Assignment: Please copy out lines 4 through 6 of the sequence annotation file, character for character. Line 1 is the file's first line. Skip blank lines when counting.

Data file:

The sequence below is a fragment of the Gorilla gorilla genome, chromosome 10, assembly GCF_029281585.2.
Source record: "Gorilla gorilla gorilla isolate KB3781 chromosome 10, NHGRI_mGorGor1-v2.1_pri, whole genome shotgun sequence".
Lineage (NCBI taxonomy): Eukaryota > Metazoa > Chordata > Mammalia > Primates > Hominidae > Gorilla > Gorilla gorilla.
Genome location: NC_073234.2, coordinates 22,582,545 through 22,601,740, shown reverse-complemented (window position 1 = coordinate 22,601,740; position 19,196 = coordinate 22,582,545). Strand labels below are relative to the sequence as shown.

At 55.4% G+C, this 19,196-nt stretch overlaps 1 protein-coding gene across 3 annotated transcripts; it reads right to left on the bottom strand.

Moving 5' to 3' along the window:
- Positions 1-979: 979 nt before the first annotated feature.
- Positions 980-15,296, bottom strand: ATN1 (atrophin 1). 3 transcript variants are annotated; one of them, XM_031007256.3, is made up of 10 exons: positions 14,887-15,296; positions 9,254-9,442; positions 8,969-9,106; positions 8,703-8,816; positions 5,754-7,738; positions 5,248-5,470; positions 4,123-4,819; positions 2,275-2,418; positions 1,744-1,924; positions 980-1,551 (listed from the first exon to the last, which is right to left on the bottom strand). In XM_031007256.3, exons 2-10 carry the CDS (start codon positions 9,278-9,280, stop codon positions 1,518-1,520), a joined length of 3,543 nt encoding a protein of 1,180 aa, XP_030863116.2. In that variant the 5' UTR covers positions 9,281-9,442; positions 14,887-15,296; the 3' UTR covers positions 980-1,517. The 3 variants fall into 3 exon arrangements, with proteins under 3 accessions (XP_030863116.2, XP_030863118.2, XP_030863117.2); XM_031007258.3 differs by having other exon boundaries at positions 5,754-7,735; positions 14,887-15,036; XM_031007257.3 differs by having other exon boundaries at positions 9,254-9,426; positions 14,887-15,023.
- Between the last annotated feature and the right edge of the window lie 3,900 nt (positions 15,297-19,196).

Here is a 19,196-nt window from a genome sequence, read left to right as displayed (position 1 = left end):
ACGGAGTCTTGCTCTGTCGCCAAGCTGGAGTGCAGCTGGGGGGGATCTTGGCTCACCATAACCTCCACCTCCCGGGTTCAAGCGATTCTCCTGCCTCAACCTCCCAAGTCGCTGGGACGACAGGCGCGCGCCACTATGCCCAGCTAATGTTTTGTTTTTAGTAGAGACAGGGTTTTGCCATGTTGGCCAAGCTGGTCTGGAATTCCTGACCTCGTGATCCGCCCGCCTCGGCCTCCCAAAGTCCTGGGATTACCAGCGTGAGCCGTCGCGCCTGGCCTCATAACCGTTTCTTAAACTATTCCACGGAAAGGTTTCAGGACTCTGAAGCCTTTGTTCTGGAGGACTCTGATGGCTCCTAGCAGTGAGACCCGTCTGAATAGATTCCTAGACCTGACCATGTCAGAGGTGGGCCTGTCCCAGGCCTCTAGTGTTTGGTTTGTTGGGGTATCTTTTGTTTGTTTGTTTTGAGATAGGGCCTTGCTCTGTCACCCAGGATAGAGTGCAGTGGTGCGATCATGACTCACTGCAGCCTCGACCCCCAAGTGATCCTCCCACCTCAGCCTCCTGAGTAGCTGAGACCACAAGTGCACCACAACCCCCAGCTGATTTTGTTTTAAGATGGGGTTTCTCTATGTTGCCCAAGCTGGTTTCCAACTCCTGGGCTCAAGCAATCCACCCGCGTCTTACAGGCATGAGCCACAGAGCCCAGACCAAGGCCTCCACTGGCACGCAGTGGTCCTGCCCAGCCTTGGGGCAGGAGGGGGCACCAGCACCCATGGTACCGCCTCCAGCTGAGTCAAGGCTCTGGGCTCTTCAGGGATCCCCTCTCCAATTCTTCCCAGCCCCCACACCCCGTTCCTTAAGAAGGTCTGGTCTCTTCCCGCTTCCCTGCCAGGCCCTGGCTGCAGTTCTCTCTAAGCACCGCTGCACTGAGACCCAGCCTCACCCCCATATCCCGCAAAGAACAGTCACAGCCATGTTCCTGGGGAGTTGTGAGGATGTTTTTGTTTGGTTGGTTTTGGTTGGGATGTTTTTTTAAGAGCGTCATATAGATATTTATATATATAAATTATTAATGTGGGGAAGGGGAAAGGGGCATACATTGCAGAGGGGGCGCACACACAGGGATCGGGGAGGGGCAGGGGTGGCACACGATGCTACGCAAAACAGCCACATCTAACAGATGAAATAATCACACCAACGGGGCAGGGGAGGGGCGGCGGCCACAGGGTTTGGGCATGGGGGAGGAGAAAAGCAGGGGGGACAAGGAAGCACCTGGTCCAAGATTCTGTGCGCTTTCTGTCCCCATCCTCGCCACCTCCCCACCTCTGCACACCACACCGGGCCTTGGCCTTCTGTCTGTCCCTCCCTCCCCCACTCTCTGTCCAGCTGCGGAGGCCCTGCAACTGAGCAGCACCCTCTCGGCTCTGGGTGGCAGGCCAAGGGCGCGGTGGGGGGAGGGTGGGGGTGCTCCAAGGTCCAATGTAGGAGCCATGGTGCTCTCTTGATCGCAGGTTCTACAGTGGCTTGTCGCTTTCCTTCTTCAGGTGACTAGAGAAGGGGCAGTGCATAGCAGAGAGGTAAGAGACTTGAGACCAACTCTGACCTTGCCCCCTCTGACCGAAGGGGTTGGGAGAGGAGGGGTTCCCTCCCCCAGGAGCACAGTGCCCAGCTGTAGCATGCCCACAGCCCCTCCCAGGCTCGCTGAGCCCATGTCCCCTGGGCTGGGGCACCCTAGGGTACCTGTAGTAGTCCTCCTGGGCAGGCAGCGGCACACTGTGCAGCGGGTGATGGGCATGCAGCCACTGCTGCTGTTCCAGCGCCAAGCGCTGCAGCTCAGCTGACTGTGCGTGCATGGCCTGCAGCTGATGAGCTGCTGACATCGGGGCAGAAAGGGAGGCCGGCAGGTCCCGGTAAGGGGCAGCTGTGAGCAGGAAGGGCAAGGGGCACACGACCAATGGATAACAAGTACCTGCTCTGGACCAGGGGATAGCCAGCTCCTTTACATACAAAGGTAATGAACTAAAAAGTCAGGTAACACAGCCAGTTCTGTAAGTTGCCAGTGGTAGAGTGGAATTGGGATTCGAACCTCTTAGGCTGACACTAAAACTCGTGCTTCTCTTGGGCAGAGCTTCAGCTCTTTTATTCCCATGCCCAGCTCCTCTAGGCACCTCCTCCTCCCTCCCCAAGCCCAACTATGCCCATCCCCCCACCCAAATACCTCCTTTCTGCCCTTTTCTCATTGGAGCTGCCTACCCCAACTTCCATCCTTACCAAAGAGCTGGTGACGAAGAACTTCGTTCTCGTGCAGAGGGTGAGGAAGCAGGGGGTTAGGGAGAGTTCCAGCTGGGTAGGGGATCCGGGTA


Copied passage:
Genome location: NC_073234.2, coordinates 22,582,545 through 22,601,740, shown reverse-complemented (window position 1 = coordinate 22,601,740; position 19,196 = coordinate 22,582,545). Strand labels below are relative to the sequence as shown.

At 55.4% G+C, this 19,196-nt stretch overlaps 1 protein-coding gene across 3 annotated transcripts; it reads right to left on the bottom strand.

Moving 5' to 3' along the window: